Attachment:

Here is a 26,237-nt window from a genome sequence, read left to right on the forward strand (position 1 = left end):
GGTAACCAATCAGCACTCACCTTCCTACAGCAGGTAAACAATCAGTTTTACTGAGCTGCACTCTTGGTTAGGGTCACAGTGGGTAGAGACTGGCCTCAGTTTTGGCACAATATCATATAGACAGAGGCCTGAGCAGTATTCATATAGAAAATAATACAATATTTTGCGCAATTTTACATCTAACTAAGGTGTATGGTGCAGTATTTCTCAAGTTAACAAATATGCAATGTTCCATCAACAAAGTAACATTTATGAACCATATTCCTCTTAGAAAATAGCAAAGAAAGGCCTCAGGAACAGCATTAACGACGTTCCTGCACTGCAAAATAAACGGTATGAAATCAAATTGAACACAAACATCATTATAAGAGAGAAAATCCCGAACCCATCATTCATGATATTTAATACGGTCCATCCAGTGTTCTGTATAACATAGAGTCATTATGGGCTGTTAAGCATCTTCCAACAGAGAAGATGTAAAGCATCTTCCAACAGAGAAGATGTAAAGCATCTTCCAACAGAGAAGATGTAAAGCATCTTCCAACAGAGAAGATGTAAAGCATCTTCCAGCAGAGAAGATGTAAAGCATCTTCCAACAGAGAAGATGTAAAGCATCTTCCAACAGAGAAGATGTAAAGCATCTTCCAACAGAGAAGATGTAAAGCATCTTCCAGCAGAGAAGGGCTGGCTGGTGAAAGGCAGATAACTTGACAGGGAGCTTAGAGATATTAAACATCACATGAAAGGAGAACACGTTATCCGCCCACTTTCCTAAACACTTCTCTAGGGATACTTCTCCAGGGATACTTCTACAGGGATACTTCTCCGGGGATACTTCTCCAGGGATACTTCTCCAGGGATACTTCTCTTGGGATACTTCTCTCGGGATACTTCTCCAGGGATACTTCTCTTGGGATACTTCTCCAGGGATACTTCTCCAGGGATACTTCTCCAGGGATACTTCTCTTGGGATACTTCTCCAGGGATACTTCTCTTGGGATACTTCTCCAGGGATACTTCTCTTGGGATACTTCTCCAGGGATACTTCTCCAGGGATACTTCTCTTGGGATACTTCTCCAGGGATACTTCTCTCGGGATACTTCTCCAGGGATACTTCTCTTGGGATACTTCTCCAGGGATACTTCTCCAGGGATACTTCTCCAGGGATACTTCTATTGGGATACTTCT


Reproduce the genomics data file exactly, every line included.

Here is a 26,237-nt window from a genome sequence, read left to right on the forward strand (position 1 = left end):
GGTAACCAATCAGCACTCACCTTCCTACAGCAGGTAAACAATCAGTTTTACTGAGCTGCACTCTTGGTTAGGGTCACAGTGGGTAGAGACTGGCCTCAGTTTTGGCACAATATCATATAGACAGAGGCCTGAGCAGTATTCATATAGAAAATAATACAATATTTTGCGCAATTTTACATCTAACTAAGGTGTATGGTGCAGTATTTCTCAAGTTAACAAATATGCAATGTTCCATCAACAAAGTAACATTTATGAACCATATTCCTCTTAGAAAATAGCAAAGAAAGGCCTCAGGAACAGCATTAACGACGTTCCTGCACTGCAAAATAAACGGTATGAAATCAAATTGAACACAAACATCATTATAAGAGAGAAAATCCCGAACCCATCATTCATGATATTTAATACGGTCCATCCAGTGTTCTGTATAACATAGAGTCATTATGGGCTGTTAAGCATCTTCCAACAGAGAAGATGTAAAGCATCTTCCAACAGAGAAGATGTAAAGCATCTTCCAACAGAGAAGATGTAAAGCATCTTCCAACAGAGAAGATGTAAAGCATCTTCCAGCAGAGAAGATGTAAAGCATCTTCCAACAGAGAAGATGTAAAGCATCTTCCAACAGAGAAGATGTAAAGCATCTTCCAACAGAGAAGATGTAAAGCATCTTCCAGCAGAGAAGGGCTGGCTGGTGAAAGGCAGATAACTTGACAGGGAGCTTAGAGATATTAAACATCACATGAAAGGAGAACACGTTATCCGCCCACTTTCCTAAACACTTCTCTAGGGATACTTCTCCAGGGATACTTCTACAGGGATACTTCTCCGGGGATACTTCTCCAGGGATACTTCTCCAGGGATACTTCTCTTGGGATACTTCTCTCGGGATACTTCTCCAGGGATACTTCTCTTGGGATACTTCTCCAGGGATACTTCTCCAGGGATACTTCTCCAGGGATACTTCTCTTGGGATACTTCTCCAGGGATACTTCTCTTGGGATACTTCTCCAGGGATACTTCTCTTGGGATACTTCTCCAGGGATACTTCTCCAGGGATACTTCTCTTGGGATACTTCTCCAGGGATACTTCTCTCGGGATACTTCTCCAGGGATACTTCTCTTGGGATACTTCTCCAGGGATACTTCTCCAGGGATACTTCTCCAGGGATACTTCTATTGGGATACTTCT